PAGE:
Phase 2 will focus on developing a physical readiness trainer leader course. The fitness school has already started doing this by sending out mobile training teams to conduct train-the-trainer sessions with more than a dozen units this year, fitness officials said.
When Phase 2 is completed in 2011, the Army will begin revising the APFT “so it is more task-related and correlated more highly to the performance of warrior tasks and drills, so that the commander has an accurate assessment of what the requirements are for the missions they have been directed to conduct.”
If units stick to the new doctrine, soldiers should do well on any assessment that’s based on that doctrine.
“We want the training to drive the test, not the test to drive the training,” said Stephen Van Camp, deputy director of the fitness school.
Tricky to maintain
Capt. Dave Smart, the commander for B Company, 1-61st, said he likes the highly detailed workout plans, but it may be a challenge for regular Army units to keep to the schedule when training conflicts arise.
“It’s easy in Basic Combat Training to stick to the strict schedule,” he said. “Once you get to the units, it’s going to be more difficult.”
The manual consists of weekly and monthly exercise routines designed to build strength, endurance and mobility. Each day’s workout is designed to take between 60 and 90 minutes. There are core-strengthening and hip-stability drills and multiple climbing drills designed around simple pull-up bars.
While the manual does away with long runs, it still includes lots of running.
PRT does not “allow them to run every day, especially long, sustained runs. That’s why we don’t run to distance. We run to time,” Palkoska said.
One running drill involves sprinting for 30 seconds and walking for 60 seconds. It might sound easy, but it gets harder with every repetition.
“We expect rep 10 to be the same intensity as rep one,” Palkoska said. “It’s the intensity factor that we have to look at. You have to train harder, which therefore limits the amount of time you can train.”
Planning for injuries
Fitness officials did not have injury-rate statistics, but they stressed that “the aspect of running to time has helped us lower the injury rate,” he said.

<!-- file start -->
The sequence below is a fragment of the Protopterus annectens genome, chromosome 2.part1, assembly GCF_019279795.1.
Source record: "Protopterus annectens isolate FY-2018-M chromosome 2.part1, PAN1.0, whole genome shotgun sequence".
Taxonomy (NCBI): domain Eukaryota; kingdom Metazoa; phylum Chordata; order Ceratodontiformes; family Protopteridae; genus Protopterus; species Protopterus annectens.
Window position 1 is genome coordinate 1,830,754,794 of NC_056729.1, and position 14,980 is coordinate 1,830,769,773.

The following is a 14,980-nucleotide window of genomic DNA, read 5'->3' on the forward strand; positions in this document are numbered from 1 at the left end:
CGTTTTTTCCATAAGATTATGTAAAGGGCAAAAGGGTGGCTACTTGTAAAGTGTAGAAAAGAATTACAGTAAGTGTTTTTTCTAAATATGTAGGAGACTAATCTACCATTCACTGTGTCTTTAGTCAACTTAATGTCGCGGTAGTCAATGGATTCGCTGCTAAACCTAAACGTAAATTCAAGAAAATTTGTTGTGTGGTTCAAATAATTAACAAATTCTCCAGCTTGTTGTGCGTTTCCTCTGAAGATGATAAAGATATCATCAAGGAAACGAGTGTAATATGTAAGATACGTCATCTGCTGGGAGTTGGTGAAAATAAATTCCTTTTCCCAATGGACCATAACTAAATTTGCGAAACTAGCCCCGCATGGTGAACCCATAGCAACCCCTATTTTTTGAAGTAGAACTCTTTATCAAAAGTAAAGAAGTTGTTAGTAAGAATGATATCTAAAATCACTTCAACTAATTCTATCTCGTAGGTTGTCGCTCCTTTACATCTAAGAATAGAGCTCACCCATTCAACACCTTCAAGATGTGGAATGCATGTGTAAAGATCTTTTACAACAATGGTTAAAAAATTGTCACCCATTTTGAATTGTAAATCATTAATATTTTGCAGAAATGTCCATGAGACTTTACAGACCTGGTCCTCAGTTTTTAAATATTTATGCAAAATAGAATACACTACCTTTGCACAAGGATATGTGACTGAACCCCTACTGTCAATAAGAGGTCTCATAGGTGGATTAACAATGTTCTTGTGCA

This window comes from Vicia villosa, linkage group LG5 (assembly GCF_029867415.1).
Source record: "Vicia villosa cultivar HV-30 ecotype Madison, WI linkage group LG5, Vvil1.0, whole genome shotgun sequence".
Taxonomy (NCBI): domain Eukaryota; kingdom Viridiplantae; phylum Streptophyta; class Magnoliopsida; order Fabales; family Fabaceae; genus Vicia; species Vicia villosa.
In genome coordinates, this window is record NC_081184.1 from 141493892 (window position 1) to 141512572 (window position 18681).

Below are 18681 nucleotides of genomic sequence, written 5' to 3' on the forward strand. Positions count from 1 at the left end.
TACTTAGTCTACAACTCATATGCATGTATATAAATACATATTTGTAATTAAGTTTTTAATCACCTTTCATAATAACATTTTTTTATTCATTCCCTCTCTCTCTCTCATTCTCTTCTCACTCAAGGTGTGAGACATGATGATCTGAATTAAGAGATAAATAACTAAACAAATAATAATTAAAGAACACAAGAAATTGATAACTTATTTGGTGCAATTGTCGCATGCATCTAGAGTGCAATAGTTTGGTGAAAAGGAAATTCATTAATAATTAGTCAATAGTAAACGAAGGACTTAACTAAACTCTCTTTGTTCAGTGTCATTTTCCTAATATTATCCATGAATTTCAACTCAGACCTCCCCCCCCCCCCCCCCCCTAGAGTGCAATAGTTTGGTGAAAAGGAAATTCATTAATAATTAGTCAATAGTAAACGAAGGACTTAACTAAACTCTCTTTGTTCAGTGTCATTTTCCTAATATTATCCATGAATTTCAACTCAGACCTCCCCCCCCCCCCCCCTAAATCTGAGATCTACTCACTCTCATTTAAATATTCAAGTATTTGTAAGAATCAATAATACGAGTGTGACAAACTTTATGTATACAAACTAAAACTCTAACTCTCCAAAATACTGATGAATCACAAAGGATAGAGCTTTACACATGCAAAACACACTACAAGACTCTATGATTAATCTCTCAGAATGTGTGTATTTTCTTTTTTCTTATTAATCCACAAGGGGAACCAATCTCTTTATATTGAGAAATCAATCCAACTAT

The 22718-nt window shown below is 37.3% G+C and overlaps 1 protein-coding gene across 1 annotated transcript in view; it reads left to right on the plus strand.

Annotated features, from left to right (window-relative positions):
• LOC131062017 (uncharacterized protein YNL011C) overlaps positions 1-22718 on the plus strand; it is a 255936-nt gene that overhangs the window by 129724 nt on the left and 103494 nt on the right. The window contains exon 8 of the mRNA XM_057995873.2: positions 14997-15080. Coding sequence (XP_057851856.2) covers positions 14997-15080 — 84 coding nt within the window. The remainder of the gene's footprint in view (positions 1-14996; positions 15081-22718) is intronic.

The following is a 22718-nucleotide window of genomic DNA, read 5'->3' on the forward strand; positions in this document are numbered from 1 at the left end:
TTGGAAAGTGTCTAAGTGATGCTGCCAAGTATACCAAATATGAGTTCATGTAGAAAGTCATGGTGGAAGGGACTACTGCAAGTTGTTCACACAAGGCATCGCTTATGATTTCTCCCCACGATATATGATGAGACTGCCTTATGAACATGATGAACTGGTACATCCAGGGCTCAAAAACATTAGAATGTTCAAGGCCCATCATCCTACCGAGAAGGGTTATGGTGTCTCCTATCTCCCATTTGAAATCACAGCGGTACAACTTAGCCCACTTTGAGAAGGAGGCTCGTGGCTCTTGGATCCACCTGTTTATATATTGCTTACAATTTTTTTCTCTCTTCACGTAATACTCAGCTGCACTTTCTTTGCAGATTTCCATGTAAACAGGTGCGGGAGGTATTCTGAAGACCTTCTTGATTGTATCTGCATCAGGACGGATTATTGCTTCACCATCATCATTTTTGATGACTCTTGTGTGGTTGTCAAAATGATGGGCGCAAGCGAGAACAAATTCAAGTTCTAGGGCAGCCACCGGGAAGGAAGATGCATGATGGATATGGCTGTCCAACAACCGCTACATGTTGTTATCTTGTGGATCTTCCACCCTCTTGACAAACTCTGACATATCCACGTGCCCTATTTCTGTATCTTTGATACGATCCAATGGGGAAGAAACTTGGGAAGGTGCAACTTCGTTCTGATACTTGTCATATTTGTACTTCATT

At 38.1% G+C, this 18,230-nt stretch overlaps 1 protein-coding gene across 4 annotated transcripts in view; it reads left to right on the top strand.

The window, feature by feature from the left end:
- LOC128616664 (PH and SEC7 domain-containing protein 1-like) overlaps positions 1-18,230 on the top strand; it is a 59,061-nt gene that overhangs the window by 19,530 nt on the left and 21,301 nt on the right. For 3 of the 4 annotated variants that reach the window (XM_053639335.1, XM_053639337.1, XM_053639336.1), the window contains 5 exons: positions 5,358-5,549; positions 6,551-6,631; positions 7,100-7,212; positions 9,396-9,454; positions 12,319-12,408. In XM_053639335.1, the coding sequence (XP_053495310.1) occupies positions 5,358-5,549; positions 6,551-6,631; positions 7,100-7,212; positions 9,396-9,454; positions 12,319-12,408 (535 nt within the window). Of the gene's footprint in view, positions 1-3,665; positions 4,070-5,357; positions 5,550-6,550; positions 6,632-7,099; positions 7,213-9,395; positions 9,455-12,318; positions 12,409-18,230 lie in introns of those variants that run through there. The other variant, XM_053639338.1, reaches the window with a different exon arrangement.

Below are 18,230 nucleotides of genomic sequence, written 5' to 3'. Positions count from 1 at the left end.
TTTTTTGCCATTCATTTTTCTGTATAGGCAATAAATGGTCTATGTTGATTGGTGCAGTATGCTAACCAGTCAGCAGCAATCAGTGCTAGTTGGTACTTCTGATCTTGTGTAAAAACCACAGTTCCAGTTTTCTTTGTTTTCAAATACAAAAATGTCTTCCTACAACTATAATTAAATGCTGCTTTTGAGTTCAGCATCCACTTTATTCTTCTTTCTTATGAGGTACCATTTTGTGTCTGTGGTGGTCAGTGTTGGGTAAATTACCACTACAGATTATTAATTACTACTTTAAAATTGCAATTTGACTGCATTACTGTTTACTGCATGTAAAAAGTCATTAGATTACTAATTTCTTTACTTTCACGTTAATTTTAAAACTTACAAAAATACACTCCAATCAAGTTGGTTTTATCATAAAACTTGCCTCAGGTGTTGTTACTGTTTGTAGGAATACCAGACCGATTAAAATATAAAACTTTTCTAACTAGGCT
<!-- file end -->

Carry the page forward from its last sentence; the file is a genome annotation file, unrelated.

But, Palkoska said, the Army is “always going to have injuries.”
That’s why the new manual includes a chapter on injury rehabilitation, which focuses on bringing recovering soldiers’ fitness up to the level it was prior to the injury before having them rejoin the PT formation.
In most cases, “once the profile is expired they go back to doing what the unit is doing,” Palkoska said. Unfortunately, at that point, if they are not working at the same level as the rest of the unit, they are very prone to re-injuring themselves. “You don’t treat million-dollar athletes like that, and we need to focus the same way on soldiers as we do on athletes.”
Differ by unit type
The workout routines differ depending on unit type. Units in the Army Force Generation Model will follow workouts designed for each of the three cycles — reset, train/ready and available.
“For operational units, when they are in reset they have de-trained aerobically and anaerobically and there is a loss of strength, so we … progressively ramp them back up,” Palkoska said.
Some routines require soldiers to exercise in their Army Combat Uniforms and combat kit. The exercises are designed to build the strength and flexibility soldiers need for the jobs they do, such as sprinting 50 yards in full battle gear and jump a low wall, or to endure the twisting and balance involved in manning a gun turret.
“As they get into the train/ready phase, we get into more complex drills, exercises and activities. … Toward the end of that phase and the beginning of the available phase, they are actually conducting physical readiness training … with body armor, ACUs, boots and individual weapon.,” he said.
“We are advocating that you have to train as you fight,” Palkoska said, “so some of this training will be done in battle rattle.”